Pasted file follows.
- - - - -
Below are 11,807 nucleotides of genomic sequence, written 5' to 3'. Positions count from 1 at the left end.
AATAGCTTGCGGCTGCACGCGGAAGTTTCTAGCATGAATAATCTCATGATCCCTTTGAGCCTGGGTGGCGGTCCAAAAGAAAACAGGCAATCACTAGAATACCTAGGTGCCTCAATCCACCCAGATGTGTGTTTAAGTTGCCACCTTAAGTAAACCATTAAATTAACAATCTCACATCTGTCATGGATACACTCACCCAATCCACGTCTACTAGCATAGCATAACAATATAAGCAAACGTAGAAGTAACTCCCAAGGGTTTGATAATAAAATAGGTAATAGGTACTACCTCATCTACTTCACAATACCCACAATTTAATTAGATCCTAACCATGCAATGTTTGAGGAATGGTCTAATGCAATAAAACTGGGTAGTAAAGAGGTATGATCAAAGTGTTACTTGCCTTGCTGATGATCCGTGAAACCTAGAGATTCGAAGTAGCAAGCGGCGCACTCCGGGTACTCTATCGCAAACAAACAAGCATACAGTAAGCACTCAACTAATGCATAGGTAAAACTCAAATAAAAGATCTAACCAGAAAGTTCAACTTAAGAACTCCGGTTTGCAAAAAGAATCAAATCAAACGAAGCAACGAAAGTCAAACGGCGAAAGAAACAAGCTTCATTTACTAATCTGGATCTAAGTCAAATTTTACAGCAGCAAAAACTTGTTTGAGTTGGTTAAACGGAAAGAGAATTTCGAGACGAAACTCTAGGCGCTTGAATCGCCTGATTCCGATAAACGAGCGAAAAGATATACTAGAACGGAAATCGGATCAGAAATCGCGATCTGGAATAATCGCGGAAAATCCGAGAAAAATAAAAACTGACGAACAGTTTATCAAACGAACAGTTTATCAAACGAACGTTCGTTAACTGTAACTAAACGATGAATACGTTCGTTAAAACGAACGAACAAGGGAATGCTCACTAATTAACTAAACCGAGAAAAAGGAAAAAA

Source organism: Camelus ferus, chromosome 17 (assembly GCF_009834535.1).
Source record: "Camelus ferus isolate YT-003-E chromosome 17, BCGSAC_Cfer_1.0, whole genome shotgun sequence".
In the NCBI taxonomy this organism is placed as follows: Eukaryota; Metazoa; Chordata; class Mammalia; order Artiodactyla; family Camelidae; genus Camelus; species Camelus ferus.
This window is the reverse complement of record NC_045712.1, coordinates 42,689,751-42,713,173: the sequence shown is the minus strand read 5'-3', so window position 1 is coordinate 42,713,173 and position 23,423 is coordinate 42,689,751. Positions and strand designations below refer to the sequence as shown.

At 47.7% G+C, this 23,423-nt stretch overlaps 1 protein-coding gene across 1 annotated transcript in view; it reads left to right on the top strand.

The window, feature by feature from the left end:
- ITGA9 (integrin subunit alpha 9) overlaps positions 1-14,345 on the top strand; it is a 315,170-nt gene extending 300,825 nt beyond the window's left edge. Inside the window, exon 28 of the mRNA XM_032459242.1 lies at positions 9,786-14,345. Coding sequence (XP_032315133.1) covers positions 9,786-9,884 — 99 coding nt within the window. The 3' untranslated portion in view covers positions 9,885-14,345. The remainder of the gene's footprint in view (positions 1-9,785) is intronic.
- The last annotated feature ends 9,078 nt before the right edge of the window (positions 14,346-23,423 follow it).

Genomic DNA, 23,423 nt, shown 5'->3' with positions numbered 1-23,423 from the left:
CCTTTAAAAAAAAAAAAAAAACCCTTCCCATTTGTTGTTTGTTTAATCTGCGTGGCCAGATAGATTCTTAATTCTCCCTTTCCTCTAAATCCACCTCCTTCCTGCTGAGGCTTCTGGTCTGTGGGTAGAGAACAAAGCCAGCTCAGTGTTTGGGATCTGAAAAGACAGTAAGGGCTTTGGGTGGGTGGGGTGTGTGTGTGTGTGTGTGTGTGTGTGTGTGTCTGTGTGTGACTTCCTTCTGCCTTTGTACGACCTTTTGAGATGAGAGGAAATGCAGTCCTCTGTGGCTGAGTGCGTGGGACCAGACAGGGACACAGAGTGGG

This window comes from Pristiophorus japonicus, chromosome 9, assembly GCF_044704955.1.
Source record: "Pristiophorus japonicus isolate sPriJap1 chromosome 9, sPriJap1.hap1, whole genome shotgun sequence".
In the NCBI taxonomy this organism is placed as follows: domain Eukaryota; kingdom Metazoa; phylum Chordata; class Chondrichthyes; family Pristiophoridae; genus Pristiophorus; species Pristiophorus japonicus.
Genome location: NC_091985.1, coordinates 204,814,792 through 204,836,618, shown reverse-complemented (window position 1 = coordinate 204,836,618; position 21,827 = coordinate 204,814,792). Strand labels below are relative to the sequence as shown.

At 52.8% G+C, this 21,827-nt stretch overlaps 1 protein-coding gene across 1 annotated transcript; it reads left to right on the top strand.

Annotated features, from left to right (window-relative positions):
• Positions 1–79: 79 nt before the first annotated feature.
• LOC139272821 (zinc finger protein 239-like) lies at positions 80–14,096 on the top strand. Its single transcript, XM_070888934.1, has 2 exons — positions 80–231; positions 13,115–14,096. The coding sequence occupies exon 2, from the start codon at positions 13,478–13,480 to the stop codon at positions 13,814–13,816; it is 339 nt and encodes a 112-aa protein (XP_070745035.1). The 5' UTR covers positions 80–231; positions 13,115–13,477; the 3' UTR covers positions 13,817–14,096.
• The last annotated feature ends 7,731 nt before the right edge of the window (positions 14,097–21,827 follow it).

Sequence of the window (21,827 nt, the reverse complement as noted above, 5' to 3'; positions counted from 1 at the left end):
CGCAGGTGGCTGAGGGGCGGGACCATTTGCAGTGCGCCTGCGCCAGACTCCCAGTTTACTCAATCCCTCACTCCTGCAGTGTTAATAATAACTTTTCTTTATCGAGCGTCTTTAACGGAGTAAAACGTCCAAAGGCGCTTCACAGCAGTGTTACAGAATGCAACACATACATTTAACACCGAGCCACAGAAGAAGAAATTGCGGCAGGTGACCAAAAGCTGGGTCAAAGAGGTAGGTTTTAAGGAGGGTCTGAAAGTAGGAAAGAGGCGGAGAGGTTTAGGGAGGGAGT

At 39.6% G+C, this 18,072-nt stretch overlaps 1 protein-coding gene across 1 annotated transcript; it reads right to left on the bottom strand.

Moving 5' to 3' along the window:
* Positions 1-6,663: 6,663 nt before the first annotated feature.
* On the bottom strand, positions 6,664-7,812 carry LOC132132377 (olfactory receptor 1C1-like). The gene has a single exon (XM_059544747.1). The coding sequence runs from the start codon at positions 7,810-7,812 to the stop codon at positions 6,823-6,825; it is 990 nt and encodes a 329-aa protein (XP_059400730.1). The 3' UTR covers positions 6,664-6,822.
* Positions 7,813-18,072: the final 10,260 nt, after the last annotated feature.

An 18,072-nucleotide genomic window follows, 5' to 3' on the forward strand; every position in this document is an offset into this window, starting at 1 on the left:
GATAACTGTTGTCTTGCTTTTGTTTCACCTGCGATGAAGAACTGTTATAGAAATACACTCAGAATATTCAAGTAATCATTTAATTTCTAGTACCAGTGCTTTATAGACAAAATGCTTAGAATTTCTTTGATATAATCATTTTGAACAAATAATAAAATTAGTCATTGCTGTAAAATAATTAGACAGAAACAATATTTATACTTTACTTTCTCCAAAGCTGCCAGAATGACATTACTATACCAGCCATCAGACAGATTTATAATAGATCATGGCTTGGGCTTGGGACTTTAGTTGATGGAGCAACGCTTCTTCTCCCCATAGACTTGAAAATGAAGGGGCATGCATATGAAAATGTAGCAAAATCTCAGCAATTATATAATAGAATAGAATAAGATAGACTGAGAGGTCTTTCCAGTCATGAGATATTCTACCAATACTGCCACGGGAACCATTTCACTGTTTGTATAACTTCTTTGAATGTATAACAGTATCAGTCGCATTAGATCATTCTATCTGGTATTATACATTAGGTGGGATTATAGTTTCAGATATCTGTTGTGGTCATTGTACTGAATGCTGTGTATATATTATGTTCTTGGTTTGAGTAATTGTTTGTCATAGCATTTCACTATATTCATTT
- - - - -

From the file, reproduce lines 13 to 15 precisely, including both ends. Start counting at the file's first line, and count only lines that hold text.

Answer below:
This window comes from Pristiophorus japonicus, chromosome 9, assembly GCF_044704955.1.
Source record: "Pristiophorus japonicus isolate sPriJap1 chromosome 9, sPriJap1.hap1, whole genome shotgun sequence".
In the NCBI taxonomy this organism is placed as follows: domain Eukaryota; kingdom Metazoa; phylum Chordata; class Chondrichthyes; family Pristiophoridae; genus Pristiophorus; species Pristiophorus japonicus.